Franklin Regional grad, 15, studying genetics, preparing for Carnegie Mellon University
Elena Swecker spent part of last school year interning at the Magee-Women's Research Institute in Pittsburgh, studying genetic mutations in roundworms. In the fall, she heads to Carnegie Mellon University to pursue a degree in computational biology.
“The goal is to use the research to help map out the processes of chromosomal mis-segregation,” said Swecker, of Murrysville. “Even though we're not very similar to worms, the genes and the way they interact are very similar.”
Chromosome segregation happens during meiotic cell division as part of the DNA replication process, and mis-segregation is a primary cause of birth defects and infertility in humans, according to the National Center for Biotechnology Information.
Working with three varieties of roundworm, Swecker introduced mutations, then used markers to identify which worms had the mutations and how each mutation distinguished the worms from one another. Her work is part of Magee investigator Judith Yanowitz's research into maternal age and fertility .
Franklin Regional Middle School science teacher Jennifer Joyce brought Swecker to her seventh-grade class to present her research to students, who were learning about natural selection.
“We viewed (the worms) under our microscopes,” said Chloe Zucco, 13, of Murrysville.
Zucco and classmate Mary Ciaramitaro, 13, of Murrysville, were fascinated by Swecker's presentation.
“Most of the girls and even boys were grossed out by the worms, but Chloe and I were really interested in the ideas and the research,” Ciaramitaro said.
Joyce said she has kept in touch with Swecker since having her as a student.
“I thought this was a great opportunity for our students to see a real-world application of the things we're studying,” Joyce said.
Swecker's presentation ties back in with the district's ongoing mission of integrating STEAM — science, technology, engineering, arts and mathematics — concepts at all levels of education.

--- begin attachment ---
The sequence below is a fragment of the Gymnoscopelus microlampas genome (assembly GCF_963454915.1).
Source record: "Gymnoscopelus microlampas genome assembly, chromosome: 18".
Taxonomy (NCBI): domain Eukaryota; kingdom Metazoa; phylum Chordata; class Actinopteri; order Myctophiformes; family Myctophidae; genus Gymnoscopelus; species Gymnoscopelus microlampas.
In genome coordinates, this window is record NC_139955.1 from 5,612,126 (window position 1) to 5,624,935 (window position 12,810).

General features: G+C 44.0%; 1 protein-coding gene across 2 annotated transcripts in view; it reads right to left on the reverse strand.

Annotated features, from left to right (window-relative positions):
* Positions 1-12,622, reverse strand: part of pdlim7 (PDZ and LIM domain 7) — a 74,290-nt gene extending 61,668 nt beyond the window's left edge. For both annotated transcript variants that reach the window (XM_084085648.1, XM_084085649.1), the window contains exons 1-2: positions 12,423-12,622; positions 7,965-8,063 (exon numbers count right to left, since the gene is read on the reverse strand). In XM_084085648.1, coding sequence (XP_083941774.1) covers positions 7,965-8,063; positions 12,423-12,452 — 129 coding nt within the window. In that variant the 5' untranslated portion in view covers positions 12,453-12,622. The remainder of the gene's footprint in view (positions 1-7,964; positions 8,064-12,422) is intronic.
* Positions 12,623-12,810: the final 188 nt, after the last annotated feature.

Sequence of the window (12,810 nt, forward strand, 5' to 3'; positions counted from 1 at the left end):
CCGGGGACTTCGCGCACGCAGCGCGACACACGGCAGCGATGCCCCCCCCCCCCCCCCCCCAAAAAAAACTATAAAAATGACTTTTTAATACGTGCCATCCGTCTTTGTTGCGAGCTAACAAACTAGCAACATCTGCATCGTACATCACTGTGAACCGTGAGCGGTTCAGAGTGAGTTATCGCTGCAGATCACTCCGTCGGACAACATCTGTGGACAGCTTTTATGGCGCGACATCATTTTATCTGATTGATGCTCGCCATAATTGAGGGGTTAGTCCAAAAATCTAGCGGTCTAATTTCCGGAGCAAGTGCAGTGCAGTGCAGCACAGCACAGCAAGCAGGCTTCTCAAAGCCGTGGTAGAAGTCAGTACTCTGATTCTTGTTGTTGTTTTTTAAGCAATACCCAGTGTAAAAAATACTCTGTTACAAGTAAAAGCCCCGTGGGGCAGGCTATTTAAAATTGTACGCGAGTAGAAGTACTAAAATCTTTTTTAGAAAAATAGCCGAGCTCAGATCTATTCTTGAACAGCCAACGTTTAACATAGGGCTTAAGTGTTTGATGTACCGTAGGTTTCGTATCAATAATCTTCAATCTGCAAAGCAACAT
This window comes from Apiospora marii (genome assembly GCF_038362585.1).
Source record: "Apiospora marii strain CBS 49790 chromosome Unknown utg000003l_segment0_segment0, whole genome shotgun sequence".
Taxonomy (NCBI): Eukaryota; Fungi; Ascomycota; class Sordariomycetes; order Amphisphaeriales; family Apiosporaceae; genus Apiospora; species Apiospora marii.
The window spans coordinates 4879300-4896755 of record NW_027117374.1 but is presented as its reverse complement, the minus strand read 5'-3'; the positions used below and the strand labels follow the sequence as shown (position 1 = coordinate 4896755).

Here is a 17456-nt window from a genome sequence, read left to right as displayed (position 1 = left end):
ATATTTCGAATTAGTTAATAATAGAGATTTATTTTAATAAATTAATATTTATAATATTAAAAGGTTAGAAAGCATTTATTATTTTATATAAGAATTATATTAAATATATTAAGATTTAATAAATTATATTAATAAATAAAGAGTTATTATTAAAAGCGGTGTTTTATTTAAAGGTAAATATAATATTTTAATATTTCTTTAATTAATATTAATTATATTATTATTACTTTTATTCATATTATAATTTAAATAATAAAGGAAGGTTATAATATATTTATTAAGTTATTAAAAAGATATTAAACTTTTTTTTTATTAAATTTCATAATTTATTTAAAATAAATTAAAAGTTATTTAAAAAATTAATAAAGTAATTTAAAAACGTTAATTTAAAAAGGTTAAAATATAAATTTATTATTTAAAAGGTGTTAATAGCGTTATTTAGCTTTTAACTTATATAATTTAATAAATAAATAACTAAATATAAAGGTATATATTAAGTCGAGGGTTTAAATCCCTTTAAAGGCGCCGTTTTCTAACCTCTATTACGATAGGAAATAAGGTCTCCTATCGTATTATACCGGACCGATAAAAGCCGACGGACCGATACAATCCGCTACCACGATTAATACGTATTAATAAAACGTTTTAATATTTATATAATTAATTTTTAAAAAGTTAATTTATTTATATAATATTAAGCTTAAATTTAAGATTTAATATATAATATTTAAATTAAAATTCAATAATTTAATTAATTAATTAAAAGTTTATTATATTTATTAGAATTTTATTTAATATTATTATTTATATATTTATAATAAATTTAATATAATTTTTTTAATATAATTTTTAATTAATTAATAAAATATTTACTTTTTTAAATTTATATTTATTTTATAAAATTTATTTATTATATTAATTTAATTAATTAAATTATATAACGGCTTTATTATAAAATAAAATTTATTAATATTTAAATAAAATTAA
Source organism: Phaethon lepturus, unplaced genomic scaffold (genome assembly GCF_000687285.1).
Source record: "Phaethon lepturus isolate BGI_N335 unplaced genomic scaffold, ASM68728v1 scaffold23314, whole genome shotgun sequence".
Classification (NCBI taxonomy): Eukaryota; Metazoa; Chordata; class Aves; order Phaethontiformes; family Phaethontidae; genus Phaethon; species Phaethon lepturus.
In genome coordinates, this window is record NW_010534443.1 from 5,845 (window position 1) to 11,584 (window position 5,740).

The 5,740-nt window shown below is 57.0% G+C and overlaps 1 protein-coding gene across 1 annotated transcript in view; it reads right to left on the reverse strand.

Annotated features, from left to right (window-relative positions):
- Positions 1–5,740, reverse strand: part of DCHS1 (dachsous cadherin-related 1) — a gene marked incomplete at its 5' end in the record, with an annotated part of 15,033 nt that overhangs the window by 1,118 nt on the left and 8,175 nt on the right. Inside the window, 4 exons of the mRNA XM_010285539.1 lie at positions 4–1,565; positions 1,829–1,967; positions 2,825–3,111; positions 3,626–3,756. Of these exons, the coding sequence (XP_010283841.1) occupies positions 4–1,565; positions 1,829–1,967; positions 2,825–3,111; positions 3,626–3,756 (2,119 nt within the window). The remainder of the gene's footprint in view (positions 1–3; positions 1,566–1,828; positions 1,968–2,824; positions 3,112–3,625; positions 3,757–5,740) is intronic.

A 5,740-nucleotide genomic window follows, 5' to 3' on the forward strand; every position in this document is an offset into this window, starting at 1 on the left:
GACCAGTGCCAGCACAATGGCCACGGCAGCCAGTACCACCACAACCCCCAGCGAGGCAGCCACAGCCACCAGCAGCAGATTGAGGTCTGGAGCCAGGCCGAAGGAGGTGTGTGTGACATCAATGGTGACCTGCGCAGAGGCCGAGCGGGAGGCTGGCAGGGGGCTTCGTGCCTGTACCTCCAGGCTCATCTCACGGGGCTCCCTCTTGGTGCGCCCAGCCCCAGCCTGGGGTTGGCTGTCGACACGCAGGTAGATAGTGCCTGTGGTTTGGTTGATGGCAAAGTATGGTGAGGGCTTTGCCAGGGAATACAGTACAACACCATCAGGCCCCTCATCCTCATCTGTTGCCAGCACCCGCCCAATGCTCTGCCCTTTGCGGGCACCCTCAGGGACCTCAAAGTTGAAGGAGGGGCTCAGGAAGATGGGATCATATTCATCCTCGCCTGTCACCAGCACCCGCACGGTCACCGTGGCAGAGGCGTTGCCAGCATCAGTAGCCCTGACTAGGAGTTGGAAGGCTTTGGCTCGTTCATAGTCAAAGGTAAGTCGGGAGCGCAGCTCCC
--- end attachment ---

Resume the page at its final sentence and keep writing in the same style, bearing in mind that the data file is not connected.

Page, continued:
“It's important for our kids to get exposure at a young age to all the opportunities available and the places science can lead you,” Joyce said. “It's important to me as well to have young females who can show younger female students this type of thing. Having a role model in your peer group is really critical.”
“I feel like I've gotten so much from these opportunities, whether it's biology, genetics or some other field,” she said. “I wanted to show the research, and also how to sort of balance a (school) schedule and an internship like this.”
Understanding chromosome mis-segregation could help scientists understand more about the way birth defects happen, a fact that was not lost on Zucco.
“It gets me more interested and makes me want to learn new thing,” she said. “Even if I don't follow through with a career in this, it's good to have learned it, and it might cause someone else to be interested and do their own research.”
Joyce said that was her goal in bringing Swecker to the class.
“Their experiment started a conversation among the class, and really good seeds can be planted through that,” Joyce said.
Patrick Varine is a Tribune-Review staff writer. Reach him at 724-850-2862, firstname.lastname@example.org or via Twitter @MurrysvilleStar.